The enzyme 5-alpha reductase converts testosterone to DHT. There are two major isoforms of this enzyme. Both isoforms are responsible for the generation of DHT, however show a different biochemical and tissue-specific expression pattern.
Type 2 5-alpha reductase has a greater impact on male pattern baldness; this enzyme can be found in the outer root sheath of hair follicles, epididymis, vas deferens, seminal vesicles, and the prostate. Type 1 5-alpha reductase enzymes are present in sebaceous glands, keratinocytes, and sweat glands.
individual susceptibility to hair loss and its severity is determined by several factors. Intrinsic susceptibility of hair follicles to androgen gives a specific pattern of hair loss; as stated, occipital (; backs and sides of the head) hair is particularly resistant to the effects of and regions, even when it's transplanted to the vertex.
If not treated in the early stages, hair loss can progress, resulting in a complete loss of hair, particularly on the crown. Using a dermatoscope, which is a handheld epiluminescent microscope, two to five terminal hairs can be seen emerging from a single pore. the terminal hairs are noticeably different; they are typically longer and stronger compared to vellus hairs, which are much thinner, and maybe translucent – these are typically referred to as peach fuzz.
In a balding scalp, the terminal hair compound follicles are progressively replaced by fine and shorter vellus hairs. Eventually, only one or two terminals has can be seen emerging from a single pore in the affected area.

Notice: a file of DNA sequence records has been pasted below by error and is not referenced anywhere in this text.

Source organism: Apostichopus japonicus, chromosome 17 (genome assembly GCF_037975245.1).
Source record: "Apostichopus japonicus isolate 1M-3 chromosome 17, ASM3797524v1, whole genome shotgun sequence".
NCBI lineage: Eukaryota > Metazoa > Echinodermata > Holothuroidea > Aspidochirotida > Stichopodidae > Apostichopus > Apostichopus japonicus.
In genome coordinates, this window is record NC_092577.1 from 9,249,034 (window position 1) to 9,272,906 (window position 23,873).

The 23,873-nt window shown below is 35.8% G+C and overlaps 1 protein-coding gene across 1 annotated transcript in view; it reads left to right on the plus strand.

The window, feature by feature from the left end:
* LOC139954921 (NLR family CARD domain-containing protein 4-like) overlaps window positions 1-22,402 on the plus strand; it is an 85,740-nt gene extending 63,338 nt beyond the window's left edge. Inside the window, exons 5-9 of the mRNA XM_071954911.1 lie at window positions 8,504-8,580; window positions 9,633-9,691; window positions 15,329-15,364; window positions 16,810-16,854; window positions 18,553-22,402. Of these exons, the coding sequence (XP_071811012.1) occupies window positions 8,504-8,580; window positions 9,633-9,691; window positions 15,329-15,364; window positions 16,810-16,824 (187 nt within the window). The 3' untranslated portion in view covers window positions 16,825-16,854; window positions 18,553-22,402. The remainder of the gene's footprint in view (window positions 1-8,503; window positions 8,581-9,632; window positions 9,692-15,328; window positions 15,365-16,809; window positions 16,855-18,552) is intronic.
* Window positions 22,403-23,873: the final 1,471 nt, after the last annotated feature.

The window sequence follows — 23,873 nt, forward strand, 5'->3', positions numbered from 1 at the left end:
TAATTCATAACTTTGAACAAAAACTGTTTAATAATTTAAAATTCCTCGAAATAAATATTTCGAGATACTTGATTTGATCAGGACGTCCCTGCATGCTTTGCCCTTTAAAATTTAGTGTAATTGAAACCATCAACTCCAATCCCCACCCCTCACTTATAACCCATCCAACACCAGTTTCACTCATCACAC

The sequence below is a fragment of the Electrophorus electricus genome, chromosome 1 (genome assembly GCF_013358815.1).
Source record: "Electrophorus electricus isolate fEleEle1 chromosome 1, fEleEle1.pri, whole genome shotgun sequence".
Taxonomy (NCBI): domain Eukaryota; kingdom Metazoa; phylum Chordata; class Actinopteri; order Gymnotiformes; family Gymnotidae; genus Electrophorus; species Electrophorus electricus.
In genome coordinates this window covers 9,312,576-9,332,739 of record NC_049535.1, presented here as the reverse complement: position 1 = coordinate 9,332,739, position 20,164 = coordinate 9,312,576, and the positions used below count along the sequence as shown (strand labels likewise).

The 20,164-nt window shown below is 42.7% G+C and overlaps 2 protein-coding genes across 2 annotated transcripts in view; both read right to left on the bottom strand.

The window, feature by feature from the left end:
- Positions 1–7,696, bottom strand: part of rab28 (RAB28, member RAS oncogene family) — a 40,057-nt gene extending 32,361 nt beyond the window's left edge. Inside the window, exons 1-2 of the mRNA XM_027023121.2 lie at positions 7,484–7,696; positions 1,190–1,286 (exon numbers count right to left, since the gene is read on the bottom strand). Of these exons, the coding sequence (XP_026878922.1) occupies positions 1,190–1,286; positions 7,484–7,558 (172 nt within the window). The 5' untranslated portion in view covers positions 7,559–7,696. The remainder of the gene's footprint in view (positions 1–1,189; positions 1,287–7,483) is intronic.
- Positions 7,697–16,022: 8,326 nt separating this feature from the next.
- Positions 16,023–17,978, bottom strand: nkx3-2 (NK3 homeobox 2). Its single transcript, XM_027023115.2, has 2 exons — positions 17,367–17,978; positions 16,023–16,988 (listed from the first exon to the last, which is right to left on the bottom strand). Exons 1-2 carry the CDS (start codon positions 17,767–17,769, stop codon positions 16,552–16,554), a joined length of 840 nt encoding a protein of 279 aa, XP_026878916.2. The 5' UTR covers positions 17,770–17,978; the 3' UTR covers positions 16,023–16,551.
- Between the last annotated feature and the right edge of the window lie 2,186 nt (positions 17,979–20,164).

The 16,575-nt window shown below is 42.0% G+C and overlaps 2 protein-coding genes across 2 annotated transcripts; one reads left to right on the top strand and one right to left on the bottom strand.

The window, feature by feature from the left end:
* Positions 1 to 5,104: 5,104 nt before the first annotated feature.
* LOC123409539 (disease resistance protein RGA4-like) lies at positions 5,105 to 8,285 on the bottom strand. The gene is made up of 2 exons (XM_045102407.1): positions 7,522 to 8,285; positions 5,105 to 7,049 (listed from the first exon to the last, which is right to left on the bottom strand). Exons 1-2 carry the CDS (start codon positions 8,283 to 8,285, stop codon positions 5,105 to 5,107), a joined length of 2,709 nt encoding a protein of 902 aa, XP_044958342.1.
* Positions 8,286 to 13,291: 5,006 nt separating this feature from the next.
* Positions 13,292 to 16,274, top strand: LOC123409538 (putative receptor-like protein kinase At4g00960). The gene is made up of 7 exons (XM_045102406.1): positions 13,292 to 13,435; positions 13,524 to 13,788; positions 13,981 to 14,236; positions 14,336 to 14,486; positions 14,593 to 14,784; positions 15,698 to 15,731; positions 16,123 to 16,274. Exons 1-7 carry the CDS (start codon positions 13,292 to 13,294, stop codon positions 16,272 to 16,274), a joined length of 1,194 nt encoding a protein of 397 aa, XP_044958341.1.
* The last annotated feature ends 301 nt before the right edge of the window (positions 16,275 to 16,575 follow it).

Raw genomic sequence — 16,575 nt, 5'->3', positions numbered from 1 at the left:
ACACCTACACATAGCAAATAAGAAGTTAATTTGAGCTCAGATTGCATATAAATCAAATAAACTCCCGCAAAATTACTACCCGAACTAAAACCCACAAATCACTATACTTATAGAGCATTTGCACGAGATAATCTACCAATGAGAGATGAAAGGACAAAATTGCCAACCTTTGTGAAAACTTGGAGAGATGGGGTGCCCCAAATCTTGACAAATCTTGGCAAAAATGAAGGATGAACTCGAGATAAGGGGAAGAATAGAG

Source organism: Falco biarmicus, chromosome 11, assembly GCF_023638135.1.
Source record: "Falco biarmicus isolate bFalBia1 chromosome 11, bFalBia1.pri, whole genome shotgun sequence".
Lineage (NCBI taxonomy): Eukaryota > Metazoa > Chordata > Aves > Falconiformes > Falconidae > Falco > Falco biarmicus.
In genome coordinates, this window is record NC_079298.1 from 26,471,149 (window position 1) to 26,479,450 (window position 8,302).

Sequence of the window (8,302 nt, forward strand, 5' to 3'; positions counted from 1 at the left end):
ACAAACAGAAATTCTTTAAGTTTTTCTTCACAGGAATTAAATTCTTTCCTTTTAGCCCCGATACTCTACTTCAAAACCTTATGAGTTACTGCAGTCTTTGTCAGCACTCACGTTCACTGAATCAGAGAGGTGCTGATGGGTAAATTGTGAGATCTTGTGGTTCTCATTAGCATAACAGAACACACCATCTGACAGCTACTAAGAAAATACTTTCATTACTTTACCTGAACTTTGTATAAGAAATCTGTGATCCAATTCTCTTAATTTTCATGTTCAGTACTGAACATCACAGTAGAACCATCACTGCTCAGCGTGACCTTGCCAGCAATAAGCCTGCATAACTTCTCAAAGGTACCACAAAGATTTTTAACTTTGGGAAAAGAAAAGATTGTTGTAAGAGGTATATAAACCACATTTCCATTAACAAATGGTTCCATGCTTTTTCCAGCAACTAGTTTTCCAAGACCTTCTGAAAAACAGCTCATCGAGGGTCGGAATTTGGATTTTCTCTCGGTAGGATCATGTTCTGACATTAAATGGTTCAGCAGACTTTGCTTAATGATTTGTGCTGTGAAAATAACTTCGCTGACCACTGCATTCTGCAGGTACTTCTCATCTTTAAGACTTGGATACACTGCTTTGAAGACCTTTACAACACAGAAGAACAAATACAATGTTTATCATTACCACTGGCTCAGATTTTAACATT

A reduction in the number of terminal hairs in a single pore is a useful feature in the early diagnosis of male pattern baldness, with the persistence of occipital hair even in the advanced stage.
Treatments for male pattern baldness
Oral minoxidil is a medicine initially indicated for hypertension in the 1960s. Hypertrichosis, excessive hair growth, is a commonly observed side effect and is reported to occur in 100% of users. These observations led to the development of topical minoxidil as a treatment for hair loss. A five-year follow-up study with topical minoxidil at 5% has shown a sustained effect on hair growth.
The mechanistic basis of action is thought to occur as a result of the upregulation of vascular endothelial growth factor (VEGF). VEGF is thought to maintain the dermo papilla vasculature and hair growth. It is thought that the binding of minoxidil to adenosine receptors A1 and A2 as well as the sulphonyl receptor activates adenosine signaling pathways and an increase in the releases of VEGF. This is thought to increase vascularisation of the tissue surrounding the follicle, resulting in accelerated hair growth.